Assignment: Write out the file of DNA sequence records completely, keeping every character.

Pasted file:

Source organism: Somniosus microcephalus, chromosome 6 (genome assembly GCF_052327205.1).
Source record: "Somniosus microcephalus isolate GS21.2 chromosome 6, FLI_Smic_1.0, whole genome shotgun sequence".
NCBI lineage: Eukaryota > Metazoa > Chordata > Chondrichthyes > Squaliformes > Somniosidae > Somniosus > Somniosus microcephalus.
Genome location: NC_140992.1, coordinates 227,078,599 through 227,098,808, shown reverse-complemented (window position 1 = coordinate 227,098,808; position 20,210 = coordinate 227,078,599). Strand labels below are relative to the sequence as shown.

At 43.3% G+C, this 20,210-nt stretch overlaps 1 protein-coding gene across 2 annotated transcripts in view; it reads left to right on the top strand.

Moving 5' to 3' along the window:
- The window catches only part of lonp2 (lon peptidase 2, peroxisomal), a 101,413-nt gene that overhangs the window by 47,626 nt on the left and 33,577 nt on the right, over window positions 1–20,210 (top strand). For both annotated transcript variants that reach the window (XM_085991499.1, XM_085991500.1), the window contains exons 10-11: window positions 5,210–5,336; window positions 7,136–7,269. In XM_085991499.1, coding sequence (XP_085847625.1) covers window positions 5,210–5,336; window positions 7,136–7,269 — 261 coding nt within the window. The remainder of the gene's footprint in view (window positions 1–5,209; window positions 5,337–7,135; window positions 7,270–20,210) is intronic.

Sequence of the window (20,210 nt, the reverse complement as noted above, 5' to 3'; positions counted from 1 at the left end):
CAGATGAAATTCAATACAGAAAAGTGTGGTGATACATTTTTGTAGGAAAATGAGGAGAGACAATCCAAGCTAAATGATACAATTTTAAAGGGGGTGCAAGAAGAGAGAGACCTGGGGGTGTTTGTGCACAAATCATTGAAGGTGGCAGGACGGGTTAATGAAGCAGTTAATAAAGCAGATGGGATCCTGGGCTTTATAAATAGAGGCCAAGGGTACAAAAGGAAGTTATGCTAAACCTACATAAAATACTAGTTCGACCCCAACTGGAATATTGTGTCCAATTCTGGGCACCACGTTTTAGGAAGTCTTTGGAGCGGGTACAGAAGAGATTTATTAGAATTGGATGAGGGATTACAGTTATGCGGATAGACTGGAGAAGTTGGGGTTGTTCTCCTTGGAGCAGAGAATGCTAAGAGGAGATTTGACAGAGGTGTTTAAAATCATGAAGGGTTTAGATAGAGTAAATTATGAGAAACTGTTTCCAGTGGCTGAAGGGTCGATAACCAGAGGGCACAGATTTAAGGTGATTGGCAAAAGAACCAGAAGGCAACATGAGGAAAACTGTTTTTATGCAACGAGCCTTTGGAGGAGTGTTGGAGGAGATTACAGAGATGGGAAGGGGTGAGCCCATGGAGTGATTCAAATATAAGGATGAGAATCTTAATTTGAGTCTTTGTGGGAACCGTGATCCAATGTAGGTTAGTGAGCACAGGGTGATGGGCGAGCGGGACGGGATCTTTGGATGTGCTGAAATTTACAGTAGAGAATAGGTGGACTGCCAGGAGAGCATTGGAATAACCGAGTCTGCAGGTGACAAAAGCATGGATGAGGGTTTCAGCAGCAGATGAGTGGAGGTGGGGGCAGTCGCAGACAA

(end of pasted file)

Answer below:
Source organism: Somniosus microcephalus, chromosome 6 (genome assembly GCF_052327205.1).
Source record: "Somniosus microcephalus isolate GS21.2 chromosome 6, FLI_Smic_1.0, whole genome shotgun sequence".
NCBI lineage: Eukaryota > Metazoa > Chordata > Chondrichthyes > Squaliformes > Somniosidae > Somniosus > Somniosus microcephalus.
Genome location: NC_140992.1, coordinates 227,078,599 through 227,098,808, shown reverse-complemented (window position 1 = coordinate 227,098,808; position 20,210 = coordinate 227,078,599). Strand labels below are relative to the sequence as shown.

At 43.3% G+C, this 20,210-nt stretch overlaps 1 protein-coding gene across 2 annotated transcripts in view; it reads left to right on the top strand.

Moving 5' to 3' along the window:
- The window catches only part of lonp2 (lon peptidase 2, peroxisomal), a 101,413-nt gene that overhangs the window by 47,626 nt on the left and 33,577 nt on the right, over window positions 1–20,210 (top strand). For both annotated transcript variants that reach the window (XM_085991499.1, XM_085991500.1), the window contains exons 10-11: window positions 5,210–5,336; window positions 7,136–7,269. In XM_085991499.1, coding sequence (XP_085847625.1) covers window positions 5,210–5,336; window positions 7,136–7,269 — 261 coding nt within the window. The remainder of the gene's footprint in view (window positions 1–5,209; window positions 5,337–7,135; window positions 7,270–20,210) is intronic.

Sequence of the window (20,210 nt, the reverse complement as noted above, 5' to 3'; positions counted from 1 at the left end):
CAGATGAAATTCAATACAGAAAAGTGTGGTGATACATTTTTGTAGGAAAATGAGGAGAGACAATCCAAGCTAAATGATACAATTTTAAAGGGGGTGCAAGAAGAGAGAGACCTGGGGGTGTTTGTGCACAAATCATTGAAGGTGGCAGGACGGGTTAATGAAGCAGTTAATAAAGCAGATGGGATCCTGGGCTTTATAAATAGAGGCCAAGGGTACAAAAGGAAGTTATGCTAAACCTACATAAAATACTAGTTCGACCCCAACTGGAATATTGTGTCCAATTCTGGGCACCACGTTTTAGGAAGTCTTTGGAGCGGGTACAGAAGAGATTTATTAGAATTGGATGAGGGATTACAGTTATGCGGATAGACTGGAGAAGTTGGGGTTGTTCTCCTTGGAGCAGAGAATGCTAAGAGGAGATTTGACAGAGGTGTTTAAAATCATGAAGGGTTTAGATAGAGTAAATTATGAGAAACTGTTTCCAGTGGCTGAAGGGTCGATAACCAGAGGGCACAGATTTAAGGTGATTGGCAAAAGAACCAGAAGGCAACATGAGGAAAACTGTTTTTATGCAACGAGCCTTTGGAGGAGTGTTGGAGGAGATTACAGAGATGGGAAGGGGTGAGCCCATGGAGTGATTCAAATATAAGGATGAGAATCTTAATTTGAGTCTTTGTGGGAACCGTGATCCAATGTAGGTTAGTGAGCACAGGGTGATGGGCGAGCGGGACGGGATCTTTGGATGTGCTGAAATTTACAGTAGAGAATAGGTGGACTGCCAGGAGAGCATTGGAATAACCGAGTCTGCAGGTGACAAAAGCATGGATGAGGGTTTCAGCAGCAGATGAGTGGAGGTGGGGGCAGTCGCAGACAA